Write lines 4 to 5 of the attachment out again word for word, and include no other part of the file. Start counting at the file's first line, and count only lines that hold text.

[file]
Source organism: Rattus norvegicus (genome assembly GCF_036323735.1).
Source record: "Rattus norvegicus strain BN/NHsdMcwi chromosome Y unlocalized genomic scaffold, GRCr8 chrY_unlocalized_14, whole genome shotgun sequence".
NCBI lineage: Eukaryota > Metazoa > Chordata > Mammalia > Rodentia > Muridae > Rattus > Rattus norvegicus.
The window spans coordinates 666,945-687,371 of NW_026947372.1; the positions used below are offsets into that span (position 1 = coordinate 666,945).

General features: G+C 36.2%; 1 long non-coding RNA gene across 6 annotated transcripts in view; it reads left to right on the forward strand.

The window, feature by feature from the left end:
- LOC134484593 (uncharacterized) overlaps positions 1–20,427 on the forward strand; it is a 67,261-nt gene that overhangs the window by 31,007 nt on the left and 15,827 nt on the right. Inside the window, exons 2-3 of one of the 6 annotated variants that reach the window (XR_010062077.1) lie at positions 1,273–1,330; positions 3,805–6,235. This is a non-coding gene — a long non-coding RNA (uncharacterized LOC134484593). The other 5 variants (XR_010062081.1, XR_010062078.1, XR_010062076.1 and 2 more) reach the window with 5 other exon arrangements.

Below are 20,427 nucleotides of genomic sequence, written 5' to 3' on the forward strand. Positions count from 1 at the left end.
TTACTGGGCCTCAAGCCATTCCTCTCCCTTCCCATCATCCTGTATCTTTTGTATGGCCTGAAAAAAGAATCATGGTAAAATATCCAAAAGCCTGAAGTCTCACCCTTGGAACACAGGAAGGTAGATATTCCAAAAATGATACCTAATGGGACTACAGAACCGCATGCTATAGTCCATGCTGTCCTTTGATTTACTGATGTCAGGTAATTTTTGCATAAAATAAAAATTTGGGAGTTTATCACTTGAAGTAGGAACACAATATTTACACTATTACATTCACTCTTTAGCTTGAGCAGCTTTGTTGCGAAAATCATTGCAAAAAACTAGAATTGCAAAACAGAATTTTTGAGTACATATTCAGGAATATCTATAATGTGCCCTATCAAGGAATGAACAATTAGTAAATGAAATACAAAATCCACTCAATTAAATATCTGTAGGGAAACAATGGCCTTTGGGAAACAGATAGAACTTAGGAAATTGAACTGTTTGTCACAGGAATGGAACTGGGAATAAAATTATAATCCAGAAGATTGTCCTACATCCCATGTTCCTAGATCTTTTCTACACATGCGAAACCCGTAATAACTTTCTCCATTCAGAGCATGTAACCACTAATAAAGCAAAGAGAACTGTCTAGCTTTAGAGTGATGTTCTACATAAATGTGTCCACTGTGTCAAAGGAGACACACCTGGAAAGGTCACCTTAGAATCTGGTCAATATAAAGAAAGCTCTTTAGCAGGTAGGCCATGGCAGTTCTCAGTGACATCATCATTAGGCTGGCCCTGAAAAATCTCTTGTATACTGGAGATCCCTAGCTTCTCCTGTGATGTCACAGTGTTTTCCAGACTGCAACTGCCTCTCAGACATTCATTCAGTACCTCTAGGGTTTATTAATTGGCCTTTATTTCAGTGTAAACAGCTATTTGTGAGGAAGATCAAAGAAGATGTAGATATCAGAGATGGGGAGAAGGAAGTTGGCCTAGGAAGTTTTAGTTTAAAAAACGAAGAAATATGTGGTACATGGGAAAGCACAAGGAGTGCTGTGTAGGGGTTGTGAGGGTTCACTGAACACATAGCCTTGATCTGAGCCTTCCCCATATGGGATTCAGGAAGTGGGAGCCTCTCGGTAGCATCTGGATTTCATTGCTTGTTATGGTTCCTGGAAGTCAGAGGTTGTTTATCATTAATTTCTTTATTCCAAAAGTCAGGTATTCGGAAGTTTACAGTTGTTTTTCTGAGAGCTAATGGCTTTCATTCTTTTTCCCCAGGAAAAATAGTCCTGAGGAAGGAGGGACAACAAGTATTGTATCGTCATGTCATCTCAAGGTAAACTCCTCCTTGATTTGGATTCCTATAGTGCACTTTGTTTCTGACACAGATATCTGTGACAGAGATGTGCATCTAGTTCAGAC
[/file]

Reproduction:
The window spans coordinates 666,945-687,371 of NW_026947372.1; the positions used below are offsets into that span (position 1 = coordinate 666,945).

General features: G+C 36.2%; 1 long non-coding RNA gene across 6 annotated transcripts in view; it reads left to right on the forward strand.